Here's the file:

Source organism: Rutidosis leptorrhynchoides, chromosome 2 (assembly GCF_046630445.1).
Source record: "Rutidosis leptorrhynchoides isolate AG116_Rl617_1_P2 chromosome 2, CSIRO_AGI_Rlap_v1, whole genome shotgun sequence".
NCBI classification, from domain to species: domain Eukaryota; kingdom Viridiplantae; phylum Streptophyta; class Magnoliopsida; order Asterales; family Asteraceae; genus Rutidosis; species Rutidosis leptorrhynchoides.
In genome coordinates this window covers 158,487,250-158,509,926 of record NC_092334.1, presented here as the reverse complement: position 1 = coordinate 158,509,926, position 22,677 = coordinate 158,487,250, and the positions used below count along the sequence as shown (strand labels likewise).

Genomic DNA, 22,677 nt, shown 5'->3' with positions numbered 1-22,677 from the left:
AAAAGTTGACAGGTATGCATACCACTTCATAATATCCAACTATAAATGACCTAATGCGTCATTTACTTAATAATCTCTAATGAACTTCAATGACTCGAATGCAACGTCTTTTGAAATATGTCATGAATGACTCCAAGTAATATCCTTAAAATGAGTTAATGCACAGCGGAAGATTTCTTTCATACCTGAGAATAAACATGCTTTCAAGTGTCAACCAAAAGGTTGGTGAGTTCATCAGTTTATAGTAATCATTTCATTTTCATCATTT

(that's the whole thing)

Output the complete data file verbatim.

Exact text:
Source organism: Rutidosis leptorrhynchoides, chromosome 2 (assembly GCF_046630445.1).
Source record: "Rutidosis leptorrhynchoides isolate AG116_Rl617_1_P2 chromosome 2, CSIRO_AGI_Rlap_v1, whole genome shotgun sequence".
NCBI classification, from domain to species: domain Eukaryota; kingdom Viridiplantae; phylum Streptophyta; class Magnoliopsida; order Asterales; family Asteraceae; genus Rutidosis; species Rutidosis leptorrhynchoides.
In genome coordinates this window covers 158,487,250-158,509,926 of record NC_092334.1, presented here as the reverse complement: position 1 = coordinate 158,509,926, position 22,677 = coordinate 158,487,250, and the positions used below count along the sequence as shown (strand labels likewise).

Genomic DNA, 22,677 nt, shown 5'->3' with positions numbered 1-22,677 from the left:
AAAAGTTGACAGGTATGCATACCACTTCATAATATCCAACTATAAATGACCTAATGCGTCATTTACTTAATAATCTCTAATGAACTTCAATGACTCGAATGCAACGTCTTTTGAAATATGTCATGAATGACTCCAAGTAATATCCTTAAAATGAGTTAATGCACAGCGGAAGATTTCTTTCATACCTGAGAATAAACATGCTTTCAAGTGTCAACCAAAAGGTTGGTGAGTTCATCAGTTTATAGTAATCATTTCATTTTCATCATTT